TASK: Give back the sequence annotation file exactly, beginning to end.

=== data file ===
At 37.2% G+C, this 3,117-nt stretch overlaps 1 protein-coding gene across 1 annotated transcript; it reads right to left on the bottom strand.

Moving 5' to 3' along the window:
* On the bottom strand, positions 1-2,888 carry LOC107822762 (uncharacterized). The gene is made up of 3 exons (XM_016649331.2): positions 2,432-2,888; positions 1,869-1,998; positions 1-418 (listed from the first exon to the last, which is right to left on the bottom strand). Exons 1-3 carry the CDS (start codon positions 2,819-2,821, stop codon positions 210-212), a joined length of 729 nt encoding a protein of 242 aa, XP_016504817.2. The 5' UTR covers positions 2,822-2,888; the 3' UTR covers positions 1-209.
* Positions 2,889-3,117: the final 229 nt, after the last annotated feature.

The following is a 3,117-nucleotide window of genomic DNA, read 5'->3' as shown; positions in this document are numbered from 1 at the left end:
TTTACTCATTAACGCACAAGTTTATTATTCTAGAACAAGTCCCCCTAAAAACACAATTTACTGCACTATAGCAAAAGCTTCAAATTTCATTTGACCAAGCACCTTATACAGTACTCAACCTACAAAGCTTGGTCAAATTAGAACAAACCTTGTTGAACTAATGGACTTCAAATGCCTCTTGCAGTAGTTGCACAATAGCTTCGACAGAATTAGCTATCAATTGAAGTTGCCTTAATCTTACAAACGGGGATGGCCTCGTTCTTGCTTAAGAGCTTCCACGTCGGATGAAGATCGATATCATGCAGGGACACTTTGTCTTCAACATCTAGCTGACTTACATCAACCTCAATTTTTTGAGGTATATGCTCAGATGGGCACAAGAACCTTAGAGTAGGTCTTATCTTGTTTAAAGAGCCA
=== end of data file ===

At 37.2% G+C, this 3,117-nt stretch overlaps 1 protein-coding gene across 1 annotated transcript; it reads right to left on the bottom strand.

Moving 5' to 3' along the window:
* On the bottom strand, positions 1-2,888 carry LOC107822762 (uncharacterized). The gene is made up of 3 exons (XM_016649331.2): positions 2,432-2,888; positions 1,869-1,998; positions 1-418 (listed from the first exon to the last, which is right to left on the bottom strand). Exons 1-3 carry the CDS (start codon positions 2,819-2,821, stop codon positions 210-212), a joined length of 729 nt encoding a protein of 242 aa, XP_016504817.2. The 5' UTR covers positions 2,822-2,888; the 3' UTR covers positions 1-209.
* Positions 2,889-3,117: the final 229 nt, after the last annotated feature.

The following is a 3,117-nucleotide window of genomic DNA, read 5'->3' as shown; positions in this document are numbered from 1 at the left end:
TTTACTCATTAACGCACAAGTTTATTATTCTAGAACAAGTCCCCCTAAAAACACAATTTACTGCACTATAGCAAAAGCTTCAAATTTCATTTGACCAAGCACCTTATACAGTACTCAACCTACAAAGCTTGGTCAAATTAGAACAAACCTTGTTGAACTAATGGACTTCAAATGCCTCTTGCAGTAGTTGCACAATAGCTTCGACAGAATTAGCTATCAATTGAAGTTGCCTTAATCTTACAAACGGGGATGGCCTCGTTCTTGCTTAAGAGCTTCCACGTCGGATGAAGATCGATATCATGCAGGGACACTTTGTCTTCAACATCTAGCTGACTTACATCAACCTCAATTTTTTGAGGTATATGCTCAGATGGGCACAAGAACCTTAGAGTAGGTCTTATCTTGTTTAAAGAGCCA